Opinion, U.S.A.

Trump vs. the Press

Trump vs. the Press

I’m preparing myself for four years (perhaps even eight) of the Trump administration.

Yes, I’ve heard some very smart people — such as James Clapper, the former director of national intelligence — say that President Donald Trump is simply not presidential, or that they’re worried that Trump has control of the nuclear codes. But Trump won the election in November, and democracies are ruled by those who win elections.

Still, there is a growing number of commentators and politicians who believe that Trump could be impeached and removed from office. The special counsel, Robert Mueller, is investigating whether the Russian government worked with any Trump campaign officials to defeat Hillary Clinton. But as long as there’s no indisputable evidence proving that the results of the 2016 election were manipulated or that Trump or his close associates asked the Russians to interfere or worked with them to do so, he will remain in the White House.

Of course, the fact that he remains in the Oval Office doesn’t mean he’s right. Lately it seems that the president would prefer that journalists around this country be more like the state-controlled press back in the Soviet Union, or in today’s Cuba or North Korea — obsequious, biased, submissive and accommodating.

That will never happen in the U.S. The First Amendment protects journalists from efforts to restrict freedom of speech, so even if Trump wanted to, he can’t shut us up. Instead, he has tantrums and attacks us in public.

Just look at his recent 77-minute speech at his campaign-style rally in Phoenix, one of the most brutal attacks on the press ever made by a president. His rant featured accusations against journalists for creating “fake news” and labeled us enemies of the country. Clearly, the president was enraged.

But why all the fury? Trump was angry that journalists had correctly reported that he blamed “both sides” — racists and their opponents — for violence at a white supremacist rally in Virginia on Aug. 12. Because they reported, accurately, that Trump had said that there were some “fine people” among white-supremacist demonstrators. And because he described monuments depicting the Confederate leaders who defended slavery as “beautiful statues.”

Trump is also angry that the press keeps tracks of his lies. The Washington Post has been compiling an ongoing list tallying the president’s claims that were either lies or misleading statements since his inauguration in January. As of Aug. 22, that number was up to 1,057. Journalists are obligated to report when the president of the United States is not telling the truth.

They’ve also reported that Trump has made several racists remarks in the past: unfairly characterizing Mexican immigrants for being criminals and rapists, for instance, or saying that a judge couldn’t do his job effectively because his parents were of Mexican descent.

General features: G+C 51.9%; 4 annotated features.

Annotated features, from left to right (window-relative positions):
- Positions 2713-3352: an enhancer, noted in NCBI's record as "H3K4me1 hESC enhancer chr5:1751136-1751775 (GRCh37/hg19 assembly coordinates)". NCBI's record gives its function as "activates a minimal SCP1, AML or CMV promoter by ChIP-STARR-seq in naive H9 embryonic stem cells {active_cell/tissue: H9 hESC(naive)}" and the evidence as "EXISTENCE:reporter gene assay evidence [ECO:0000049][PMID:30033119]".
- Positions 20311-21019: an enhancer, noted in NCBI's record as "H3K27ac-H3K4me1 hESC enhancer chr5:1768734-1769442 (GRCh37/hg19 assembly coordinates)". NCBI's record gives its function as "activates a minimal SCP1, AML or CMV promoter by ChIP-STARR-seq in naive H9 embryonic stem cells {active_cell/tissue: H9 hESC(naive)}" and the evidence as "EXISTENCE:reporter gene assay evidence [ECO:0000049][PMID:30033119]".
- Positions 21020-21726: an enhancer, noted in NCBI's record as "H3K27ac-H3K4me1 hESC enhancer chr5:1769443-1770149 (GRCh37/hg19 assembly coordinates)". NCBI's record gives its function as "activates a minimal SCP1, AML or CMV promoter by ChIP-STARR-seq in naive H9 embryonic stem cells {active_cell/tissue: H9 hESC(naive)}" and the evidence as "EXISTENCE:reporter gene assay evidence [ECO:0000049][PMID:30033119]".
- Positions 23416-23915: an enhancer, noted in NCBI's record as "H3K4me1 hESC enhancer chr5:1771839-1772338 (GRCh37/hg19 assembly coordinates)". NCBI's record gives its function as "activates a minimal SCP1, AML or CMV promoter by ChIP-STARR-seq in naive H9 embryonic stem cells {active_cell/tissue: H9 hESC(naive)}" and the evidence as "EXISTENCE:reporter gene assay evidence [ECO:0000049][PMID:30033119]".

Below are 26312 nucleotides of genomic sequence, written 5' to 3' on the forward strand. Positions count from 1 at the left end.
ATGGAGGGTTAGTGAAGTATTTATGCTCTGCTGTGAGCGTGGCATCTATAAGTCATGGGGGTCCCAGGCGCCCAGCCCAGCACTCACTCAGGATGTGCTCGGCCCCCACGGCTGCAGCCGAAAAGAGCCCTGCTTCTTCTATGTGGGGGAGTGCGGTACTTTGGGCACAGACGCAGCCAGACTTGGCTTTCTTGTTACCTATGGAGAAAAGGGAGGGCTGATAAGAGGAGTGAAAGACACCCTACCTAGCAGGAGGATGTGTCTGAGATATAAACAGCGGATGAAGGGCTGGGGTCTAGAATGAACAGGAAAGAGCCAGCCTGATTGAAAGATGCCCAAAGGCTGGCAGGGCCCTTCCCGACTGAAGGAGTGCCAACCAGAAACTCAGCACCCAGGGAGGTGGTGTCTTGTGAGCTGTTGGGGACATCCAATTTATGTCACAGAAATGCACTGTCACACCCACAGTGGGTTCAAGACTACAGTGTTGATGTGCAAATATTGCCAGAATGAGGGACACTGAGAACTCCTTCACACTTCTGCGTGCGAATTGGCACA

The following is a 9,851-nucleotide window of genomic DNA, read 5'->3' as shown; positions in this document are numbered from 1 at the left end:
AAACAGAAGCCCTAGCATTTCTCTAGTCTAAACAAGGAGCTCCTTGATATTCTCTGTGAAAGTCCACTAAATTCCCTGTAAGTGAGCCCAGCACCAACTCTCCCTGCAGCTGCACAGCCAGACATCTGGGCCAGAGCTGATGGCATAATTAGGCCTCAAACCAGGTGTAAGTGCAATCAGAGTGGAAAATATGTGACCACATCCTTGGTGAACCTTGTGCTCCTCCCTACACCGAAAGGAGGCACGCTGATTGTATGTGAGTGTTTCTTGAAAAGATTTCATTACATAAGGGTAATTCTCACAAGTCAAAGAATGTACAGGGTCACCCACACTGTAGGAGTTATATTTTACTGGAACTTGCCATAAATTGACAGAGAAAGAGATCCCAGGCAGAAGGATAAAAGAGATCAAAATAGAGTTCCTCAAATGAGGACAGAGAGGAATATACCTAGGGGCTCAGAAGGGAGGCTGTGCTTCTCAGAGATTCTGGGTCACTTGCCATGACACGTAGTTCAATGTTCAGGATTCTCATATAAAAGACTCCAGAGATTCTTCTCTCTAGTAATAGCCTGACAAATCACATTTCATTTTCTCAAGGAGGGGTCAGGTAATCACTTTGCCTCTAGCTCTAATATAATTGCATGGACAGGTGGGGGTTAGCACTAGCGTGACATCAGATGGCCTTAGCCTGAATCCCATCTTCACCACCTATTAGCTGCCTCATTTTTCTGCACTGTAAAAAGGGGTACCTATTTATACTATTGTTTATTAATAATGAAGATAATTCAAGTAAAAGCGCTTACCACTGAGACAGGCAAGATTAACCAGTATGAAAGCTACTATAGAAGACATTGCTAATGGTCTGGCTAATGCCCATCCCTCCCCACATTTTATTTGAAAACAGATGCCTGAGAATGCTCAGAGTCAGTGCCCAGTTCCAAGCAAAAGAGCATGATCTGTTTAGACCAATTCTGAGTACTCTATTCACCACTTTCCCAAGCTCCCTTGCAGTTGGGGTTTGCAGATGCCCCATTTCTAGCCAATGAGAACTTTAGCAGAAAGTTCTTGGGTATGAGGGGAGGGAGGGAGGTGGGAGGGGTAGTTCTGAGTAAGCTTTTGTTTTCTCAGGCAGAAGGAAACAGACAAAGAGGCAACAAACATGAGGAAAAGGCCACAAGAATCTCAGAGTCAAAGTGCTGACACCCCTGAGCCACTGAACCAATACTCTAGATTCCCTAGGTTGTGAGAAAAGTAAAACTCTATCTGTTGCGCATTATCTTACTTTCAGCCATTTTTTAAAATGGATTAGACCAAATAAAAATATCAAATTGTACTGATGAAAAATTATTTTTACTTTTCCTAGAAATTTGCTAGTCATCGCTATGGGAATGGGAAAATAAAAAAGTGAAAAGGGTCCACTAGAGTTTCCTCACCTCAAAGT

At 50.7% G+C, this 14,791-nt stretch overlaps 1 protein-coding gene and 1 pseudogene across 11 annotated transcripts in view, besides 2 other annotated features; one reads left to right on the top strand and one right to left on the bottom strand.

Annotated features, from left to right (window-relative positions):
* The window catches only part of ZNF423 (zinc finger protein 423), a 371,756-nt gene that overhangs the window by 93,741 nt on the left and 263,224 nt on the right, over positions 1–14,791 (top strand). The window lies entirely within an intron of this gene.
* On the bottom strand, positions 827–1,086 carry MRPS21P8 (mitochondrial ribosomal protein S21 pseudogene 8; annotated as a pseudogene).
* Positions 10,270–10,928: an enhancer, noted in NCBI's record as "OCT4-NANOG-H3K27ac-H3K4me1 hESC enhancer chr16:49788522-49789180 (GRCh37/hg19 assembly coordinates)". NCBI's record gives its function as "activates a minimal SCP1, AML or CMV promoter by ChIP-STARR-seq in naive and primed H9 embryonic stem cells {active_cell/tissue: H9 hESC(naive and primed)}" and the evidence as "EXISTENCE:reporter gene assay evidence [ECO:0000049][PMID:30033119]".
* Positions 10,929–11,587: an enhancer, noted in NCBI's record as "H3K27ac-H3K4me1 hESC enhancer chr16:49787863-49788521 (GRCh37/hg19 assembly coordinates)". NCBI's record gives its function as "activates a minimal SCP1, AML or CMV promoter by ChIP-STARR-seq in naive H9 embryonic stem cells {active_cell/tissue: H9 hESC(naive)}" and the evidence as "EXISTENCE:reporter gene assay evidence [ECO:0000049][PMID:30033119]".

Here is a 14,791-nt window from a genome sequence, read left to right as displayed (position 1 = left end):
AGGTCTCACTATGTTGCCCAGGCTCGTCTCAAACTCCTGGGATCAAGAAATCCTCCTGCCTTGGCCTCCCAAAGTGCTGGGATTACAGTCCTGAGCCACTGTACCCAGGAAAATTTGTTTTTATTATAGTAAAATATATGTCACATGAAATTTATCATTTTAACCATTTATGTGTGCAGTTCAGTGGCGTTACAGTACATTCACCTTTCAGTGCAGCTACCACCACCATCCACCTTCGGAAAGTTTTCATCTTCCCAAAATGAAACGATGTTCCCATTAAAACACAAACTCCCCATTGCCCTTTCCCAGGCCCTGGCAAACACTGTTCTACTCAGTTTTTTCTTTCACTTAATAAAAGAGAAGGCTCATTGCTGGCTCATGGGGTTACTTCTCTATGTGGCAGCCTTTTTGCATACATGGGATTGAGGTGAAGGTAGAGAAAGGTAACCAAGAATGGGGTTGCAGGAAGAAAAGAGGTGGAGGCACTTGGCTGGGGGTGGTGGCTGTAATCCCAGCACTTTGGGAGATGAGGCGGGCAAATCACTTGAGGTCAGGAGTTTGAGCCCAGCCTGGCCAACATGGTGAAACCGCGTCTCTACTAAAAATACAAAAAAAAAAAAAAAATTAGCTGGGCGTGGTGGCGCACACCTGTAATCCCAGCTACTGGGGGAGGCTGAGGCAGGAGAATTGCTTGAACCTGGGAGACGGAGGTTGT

Trump doesn’t like when journalists tell the truth about his lying, or when we correct the facts that he’s citing or when we highlight his remarks about people from other ethnic groups, which would likely lead to the expulsion of a kid saying the same thing in a school. But we can’t expel the president — we can only objectively report the news and point out his mistakes. Such is our essential social role as journalists — to challenge the president and those in power.

And this is an essential critical role. We journalists are critical of Trump not because we are biased or because we hate the United States (as he wants people to believe). Our job is to accurately report on his failures and mistakes.

I’ve been covering dictators, tyrants and authoritarian leaders in Latin America for over 30 years. And as I’ve mentioned before, sometimes Trump reminds me of characters in Gabriel García Márquez’s novels who think that they are almighty and invincible. But the characters in the Colombian Nobel laureate’s novels and authoritarian leaders in real life always end up falling apart. Trump will not be an exception.

That’s my prediction: Trump will continue being president, and journalists will continue reporting whenever he lies or makes racist, sexist or xenophobic remarks. Trump will continue attacking us, for sure. But we journalists know what to do — the more attacks, the more journalism.

By Jorge Ramos.

(Aug 30, 2017)

Image by: Ministry of Foreign Affairs of the Republic of Poland with license CC BY-NC-SA 2.0

Previous ArticleNext Article
Jorge Ramos has been the anchorman for Noticiero Univision since 1986. He writes a weekly column for more than 40 newspapers in the United States and Latin America, and provides daily radio commentary for the Radio Univision network. Ramos also hosts Al Punto, Univision’s weekly public affairs program offering analysis of the week’s top stories, and Fusion’s AMERICA with Jorge Ramos, a news program geared towards young adults. Ramos has won eight Emmy awards and is the author of ten books, most recently, STRANGER - The Challenge of a Latino Immigrant in the Trump Era.

A survey conducted by the Pew Hispanic Center found that Ramos is the second most recognized Latino leader in the country. Latino Leaders magazine chose him as one of “The Ten Most Admired Latinos” and “101 Top Leaders of the Latino Community in the U.S.”